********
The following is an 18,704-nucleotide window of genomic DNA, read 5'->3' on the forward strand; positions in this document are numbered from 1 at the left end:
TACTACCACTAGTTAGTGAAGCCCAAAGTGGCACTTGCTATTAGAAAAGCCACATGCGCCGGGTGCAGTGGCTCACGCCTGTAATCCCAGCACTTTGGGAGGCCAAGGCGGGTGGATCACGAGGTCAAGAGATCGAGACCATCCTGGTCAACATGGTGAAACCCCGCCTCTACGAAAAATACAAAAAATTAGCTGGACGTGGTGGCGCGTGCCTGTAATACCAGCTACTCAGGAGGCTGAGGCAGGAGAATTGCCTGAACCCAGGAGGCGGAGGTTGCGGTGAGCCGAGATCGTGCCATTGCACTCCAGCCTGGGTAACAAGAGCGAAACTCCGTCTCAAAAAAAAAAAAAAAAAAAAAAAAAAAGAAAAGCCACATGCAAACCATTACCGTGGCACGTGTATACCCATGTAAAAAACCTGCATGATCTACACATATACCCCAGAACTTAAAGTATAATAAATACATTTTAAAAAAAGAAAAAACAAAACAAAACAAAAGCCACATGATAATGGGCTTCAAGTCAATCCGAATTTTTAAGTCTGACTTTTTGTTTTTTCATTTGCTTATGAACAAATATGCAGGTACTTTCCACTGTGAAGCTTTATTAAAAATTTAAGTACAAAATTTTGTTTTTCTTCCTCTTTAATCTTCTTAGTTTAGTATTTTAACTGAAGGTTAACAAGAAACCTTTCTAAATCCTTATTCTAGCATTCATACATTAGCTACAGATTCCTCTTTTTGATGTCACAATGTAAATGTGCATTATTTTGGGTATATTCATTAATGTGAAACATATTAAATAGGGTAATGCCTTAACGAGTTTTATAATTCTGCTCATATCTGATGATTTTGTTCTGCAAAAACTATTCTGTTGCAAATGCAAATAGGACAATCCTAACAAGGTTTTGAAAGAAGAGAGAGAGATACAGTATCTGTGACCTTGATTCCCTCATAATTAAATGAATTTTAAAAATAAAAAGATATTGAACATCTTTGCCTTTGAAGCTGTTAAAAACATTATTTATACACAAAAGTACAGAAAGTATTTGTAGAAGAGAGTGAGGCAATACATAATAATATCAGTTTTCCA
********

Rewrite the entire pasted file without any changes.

The following is an 18,704-nucleotide window of genomic DNA, read 5'->3' on the forward strand; positions in this document are numbered from 1 at the left end:
TACTACCACTAGTTAGTGAAGCCCAAAGTGGCACTTGCTATTAGAAAAGCCACATGCGCCGGGTGCAGTGGCTCACGCCTGTAATCCCAGCACTTTGGGAGGCCAAGGCGGGTGGATCACGAGGTCAAGAGATCGAGACCATCCTGGTCAACATGGTGAAACCCCGCCTCTACGAAAAATACAAAAAATTAGCTGGACGTGGTGGCGCGTGCCTGTAATACCAGCTACTCAGGAGGCTGAGGCAGGAGAATTGCCTGAACCCAGGAGGCGGAGGTTGCGGTGAGCCGAGATCGTGCCATTGCACTCCAGCCTGGGTAACAAGAGCGAAACTCCGTCTCAAAAAAAAAAAAAAAAAAAAAAAAAAAGAAAAGCCACATGCAAACCATTACCGTGGCACGTGTATACCCATGTAAAAAACCTGCATGATCTACACATATACCCCAGAACTTAAAGTATAATAAATACATTTTAAAAAAAGAAAAAACAAAACAAAACAAAAGCCACATGATAATGGGCTTCAAGTCAATCCGAATTTTTAAGTCTGACTTTTTGTTTTTTCATTTGCTTATGAACAAATATGCAGGTACTTTCCACTGTGAAGCTTTATTAAAAATTTAAGTACAAAATTTTGTTTTTCTTCCTCTTTAATCTTCTTAGTTTAGTATTTTAACTGAAGGTTAACAAGAAACCTTTCTAAATCCTTATTCTAGCATTCATACATTAGCTACAGATTCCTCTTTTTGATGTCACAATGTAAATGTGCATTATTTTGGGTATATTCATTAATGTGAAACATATTAAATAGGGTAATGCCTTAACGAGTTTTATAATTCTGCTCATATCTGATGATTTTGTTCTGCAAAAACTATTCTGTTGCAAATGCAAATAGGACAATCCTAACAAGGTTTTGAAAGAAGAGAGAGAGATACAGTATCTGTGACCTTGATTCCCTCATAATTAAATGAATTTTAAAAATAAAAAGATATTGAACATCTTTGCCTTTGAAGCTGTTAAAAACATTATTTATACACAAAAGTACAGAAAGTATTTGTAGAAGAGAGTGAGGCAATACATAATAATATCAGTTTTCCA